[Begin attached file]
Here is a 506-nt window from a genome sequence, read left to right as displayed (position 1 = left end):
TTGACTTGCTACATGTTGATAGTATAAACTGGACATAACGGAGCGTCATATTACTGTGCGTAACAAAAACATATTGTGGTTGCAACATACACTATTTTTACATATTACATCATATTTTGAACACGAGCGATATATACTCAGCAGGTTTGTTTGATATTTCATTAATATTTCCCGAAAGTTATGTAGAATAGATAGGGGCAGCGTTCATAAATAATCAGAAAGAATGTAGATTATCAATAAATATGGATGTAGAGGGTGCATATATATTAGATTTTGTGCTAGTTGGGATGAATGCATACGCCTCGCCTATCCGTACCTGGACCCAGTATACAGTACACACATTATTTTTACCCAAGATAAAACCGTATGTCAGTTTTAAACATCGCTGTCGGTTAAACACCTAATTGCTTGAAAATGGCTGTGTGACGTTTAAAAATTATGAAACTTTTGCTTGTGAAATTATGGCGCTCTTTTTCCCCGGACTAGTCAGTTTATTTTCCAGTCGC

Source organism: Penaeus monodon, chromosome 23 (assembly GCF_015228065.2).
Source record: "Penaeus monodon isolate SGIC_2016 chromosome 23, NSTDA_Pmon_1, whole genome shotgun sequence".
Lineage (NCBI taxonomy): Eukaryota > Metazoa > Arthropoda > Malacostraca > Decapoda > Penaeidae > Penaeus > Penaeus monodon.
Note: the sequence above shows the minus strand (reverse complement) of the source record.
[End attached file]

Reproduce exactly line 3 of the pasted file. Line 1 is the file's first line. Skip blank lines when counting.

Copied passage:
Source organism: Penaeus monodon, chromosome 23 (assembly GCF_015228065.2).